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Credits & Info

Date
02/01/2013
File Info
Song
13.4 MB
5 min 51 sec
Score
4.31 / 5.00

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Licensing Terms

Attribution:
You must give credit to the artist.
Noncommercial:
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Score:
Rated 4.31 / 5 stars
Plays & Downloads:
2,560 Plays | 134 Downloads
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Genres:
Other - Cinematic
Tags:
technological
epicorchestral
astralnation
almost86hours

Author Comments

Okay, first of all... the full title of this is "Birth of an Astral Nation". It is a story told through music. I'll just name each section so you can know what they're called... the rest of the story I'll leave to your mind.

0:00 ==> Tribes Gather
0:40 ==> The Building Begins
1:40 ==> Kings and Queens
2:38 ==> Dawn of Technology
3:18 ==> Inventing New Realities
4:00 ==> Ages Past
4:34 ==> Preparing for Launch/LHC
4:52 ==> Into the Deep Void

If you don't feel like writing a technical review or want to get cookies, please please please write some kind of text story for the song! :D (also, you might want to be careful reading the reviews in case anyone DOES do that - don't ruin your own mental story :

Of course, if you want to leave a more technical review... I would absolutely adore that. I worked harder on mastering this time as well as having a more 'theatrical' feel (there might be mixing issues, but unless you have auto-EQing speakers, there should be absolutely no clipping whatsoever. I went into Audacity and edited every single bit of clipping out). There are plenty of weird and odd instruments, such as a tabla, tamboura, anvil, "clicky", tuvan throat singers, and bagpipes (thank you very much for the bagpipes, camoshark - he's awesome and you should listen to his stuff too). Also, thanks goes to Buoy for the awesome watery drumkit that starts to come in at about 3:14. I'm going to have so much fun with it in the future. If you don't know Buoy, DEFINITELY check him out.

As always, hope you enjoy!

Fun facts:
-This song has 38 different instruments (grouping percussion channels together).
-This song has 19 automations, most of which span the majority of the song.
-This song only has 2 audio clips for effects.
-This song uses 38 mixer channels (probably because that's how many instruments there are).
-Instrument VST used: Omnisphere, Edirol, Reason (yeah I know it's actually a DAW), PoiZone, Direct Wave, Midi Out, the default Fruity Sampler, Fruity Soundfont Player.
-Mixer VST used: Maximus, Fruity Parametric EQ2, Fruity Compressor, Fruity Fast LP, Fruity Delay 2, Fruity Filter, Fruity Reeverb 2, Fruity Reeverb, Guitar Rig 5.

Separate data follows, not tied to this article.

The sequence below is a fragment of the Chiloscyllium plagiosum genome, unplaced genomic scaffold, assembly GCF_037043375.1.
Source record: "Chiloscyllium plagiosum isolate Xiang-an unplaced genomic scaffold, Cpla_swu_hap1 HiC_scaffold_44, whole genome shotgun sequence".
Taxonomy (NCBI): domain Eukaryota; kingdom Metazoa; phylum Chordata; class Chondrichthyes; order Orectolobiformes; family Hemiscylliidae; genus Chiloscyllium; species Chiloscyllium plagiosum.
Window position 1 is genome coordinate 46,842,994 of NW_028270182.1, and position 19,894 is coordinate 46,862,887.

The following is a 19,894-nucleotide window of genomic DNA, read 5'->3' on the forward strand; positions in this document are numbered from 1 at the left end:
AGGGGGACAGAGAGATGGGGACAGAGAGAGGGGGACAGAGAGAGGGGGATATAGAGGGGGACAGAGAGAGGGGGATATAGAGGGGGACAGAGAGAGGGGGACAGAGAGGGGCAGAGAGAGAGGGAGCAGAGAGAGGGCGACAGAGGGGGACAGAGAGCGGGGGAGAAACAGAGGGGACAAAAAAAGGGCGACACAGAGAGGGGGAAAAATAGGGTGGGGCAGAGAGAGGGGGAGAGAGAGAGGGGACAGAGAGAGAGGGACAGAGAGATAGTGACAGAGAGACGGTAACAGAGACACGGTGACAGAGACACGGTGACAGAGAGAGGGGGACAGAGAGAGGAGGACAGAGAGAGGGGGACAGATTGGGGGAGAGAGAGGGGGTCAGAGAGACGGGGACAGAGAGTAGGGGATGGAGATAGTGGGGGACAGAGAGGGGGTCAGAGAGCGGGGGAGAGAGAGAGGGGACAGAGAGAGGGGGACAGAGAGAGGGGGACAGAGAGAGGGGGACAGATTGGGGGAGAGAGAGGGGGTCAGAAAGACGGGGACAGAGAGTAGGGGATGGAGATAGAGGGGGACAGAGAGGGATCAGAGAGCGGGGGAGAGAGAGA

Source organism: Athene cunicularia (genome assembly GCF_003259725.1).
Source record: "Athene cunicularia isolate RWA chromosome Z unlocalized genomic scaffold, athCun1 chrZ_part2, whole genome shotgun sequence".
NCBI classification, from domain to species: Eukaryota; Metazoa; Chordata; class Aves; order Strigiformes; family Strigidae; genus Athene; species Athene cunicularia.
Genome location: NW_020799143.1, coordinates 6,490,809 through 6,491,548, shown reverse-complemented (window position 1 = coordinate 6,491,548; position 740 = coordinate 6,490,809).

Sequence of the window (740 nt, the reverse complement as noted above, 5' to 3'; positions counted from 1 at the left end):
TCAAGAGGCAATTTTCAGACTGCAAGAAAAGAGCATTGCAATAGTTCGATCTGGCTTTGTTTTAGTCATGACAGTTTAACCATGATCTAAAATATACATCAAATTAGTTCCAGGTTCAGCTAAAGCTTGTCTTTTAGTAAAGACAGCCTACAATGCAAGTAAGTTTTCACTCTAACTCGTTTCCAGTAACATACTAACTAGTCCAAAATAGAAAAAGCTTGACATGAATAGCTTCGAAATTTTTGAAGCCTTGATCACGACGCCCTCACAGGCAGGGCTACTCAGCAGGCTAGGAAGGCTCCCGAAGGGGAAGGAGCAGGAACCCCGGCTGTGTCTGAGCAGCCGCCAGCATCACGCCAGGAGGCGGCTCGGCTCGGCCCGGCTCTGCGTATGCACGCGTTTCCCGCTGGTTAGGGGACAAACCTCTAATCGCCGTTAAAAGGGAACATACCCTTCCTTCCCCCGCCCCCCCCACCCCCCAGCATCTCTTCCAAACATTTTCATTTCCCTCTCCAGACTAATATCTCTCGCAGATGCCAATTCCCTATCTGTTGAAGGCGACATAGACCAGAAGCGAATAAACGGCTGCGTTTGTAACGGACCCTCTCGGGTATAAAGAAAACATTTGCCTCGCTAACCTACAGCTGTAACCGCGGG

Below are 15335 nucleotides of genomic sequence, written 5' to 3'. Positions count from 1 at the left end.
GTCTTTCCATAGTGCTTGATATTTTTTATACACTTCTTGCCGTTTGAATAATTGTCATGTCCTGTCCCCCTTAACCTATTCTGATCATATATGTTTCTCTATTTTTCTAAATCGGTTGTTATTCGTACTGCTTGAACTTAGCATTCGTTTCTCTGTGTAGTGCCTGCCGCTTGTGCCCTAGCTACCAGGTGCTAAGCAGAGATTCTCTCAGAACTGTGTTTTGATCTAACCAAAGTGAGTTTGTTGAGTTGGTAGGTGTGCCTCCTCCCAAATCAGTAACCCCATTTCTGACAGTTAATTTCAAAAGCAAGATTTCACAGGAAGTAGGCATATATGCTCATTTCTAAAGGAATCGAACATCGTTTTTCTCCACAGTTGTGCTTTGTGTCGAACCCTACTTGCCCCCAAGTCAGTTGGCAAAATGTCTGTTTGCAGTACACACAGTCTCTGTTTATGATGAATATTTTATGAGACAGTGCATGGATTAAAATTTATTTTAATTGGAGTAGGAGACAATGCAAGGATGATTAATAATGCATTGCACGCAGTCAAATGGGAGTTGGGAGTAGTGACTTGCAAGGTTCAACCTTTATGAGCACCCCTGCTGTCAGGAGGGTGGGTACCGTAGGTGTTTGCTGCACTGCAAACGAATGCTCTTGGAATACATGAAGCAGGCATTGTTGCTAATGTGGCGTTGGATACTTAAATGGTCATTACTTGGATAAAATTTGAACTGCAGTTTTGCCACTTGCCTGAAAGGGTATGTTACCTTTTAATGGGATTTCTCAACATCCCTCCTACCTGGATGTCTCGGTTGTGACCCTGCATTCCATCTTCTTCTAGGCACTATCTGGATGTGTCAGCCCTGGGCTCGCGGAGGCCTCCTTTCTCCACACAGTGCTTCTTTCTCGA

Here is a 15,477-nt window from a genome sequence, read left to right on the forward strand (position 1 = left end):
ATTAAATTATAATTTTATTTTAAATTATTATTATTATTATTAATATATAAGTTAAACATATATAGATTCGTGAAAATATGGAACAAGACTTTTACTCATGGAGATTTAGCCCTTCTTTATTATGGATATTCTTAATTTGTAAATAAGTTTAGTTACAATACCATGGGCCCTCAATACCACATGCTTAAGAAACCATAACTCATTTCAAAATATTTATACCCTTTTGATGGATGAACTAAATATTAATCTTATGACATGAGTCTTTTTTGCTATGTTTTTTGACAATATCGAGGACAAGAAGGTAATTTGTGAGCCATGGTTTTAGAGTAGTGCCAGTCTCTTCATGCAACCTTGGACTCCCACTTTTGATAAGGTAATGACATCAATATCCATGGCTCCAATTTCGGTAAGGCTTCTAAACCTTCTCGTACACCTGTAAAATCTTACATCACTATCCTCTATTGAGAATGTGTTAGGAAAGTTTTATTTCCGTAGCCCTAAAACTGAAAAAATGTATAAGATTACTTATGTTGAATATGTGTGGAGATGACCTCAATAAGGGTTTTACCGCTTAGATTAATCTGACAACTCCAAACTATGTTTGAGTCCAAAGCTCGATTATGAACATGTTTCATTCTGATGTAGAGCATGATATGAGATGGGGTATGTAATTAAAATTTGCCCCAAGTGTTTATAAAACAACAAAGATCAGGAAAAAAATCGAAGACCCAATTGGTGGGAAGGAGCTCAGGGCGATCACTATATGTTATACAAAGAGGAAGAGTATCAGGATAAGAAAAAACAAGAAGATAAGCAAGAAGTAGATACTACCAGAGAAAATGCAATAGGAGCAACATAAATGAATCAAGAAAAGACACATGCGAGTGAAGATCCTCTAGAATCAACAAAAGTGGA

-Both instances of Omnisphere use 8 different instruments.
-Time spent... 85 hours and 46 minutes... just in the program. More outside planning and showing it to people for feedback.

Thanks to the following for feedback: Chrausner, Buoy, camoshark, MaestroRage, Step, DivoFST, a mixing teacher from Boston, my piano teacher, and my jazz teacher! They've all been helpful in making this, particularly toward the end when I started looking at nitpicky stuff.

SUCCESS! This song achieved 2nd place in Bosa's Dreams of Splendor competition! Buoy won 1st place with his awesome 10-minute piece Salvation and you should totally go check it out too.

Reviews


FooRightFooRight

Rated 3.5 / 5 stars February 1, 2013

It was all in all a very well done piece. It was very clearly stated; specific about what was being said and where.

I feel you have a leg-up in this competition over a lot of people, so good luck in that.

Now, you were very specific in your description about the story that goes along with this. So if it was your intention not to dilute the imagination of the listener, I think that backfired because of the very detailed time-stamp you have there. It's like an MMO, say, WoW, which puts you into a world, tells you what's going on and where, but in the end is a theme park game where you're on a set path, instead of a sandbox game where you can do just about whatever you please.

So you might want to consider nixing the time-stamped description, or making it even more generalized.

Sincerely, I did enjoy this piece. It was exciting at times, and the variety of instruments used and the specific times they were used at made this what it is. You achieved your goal to a certain extent. So in that, very well done (and be proud)!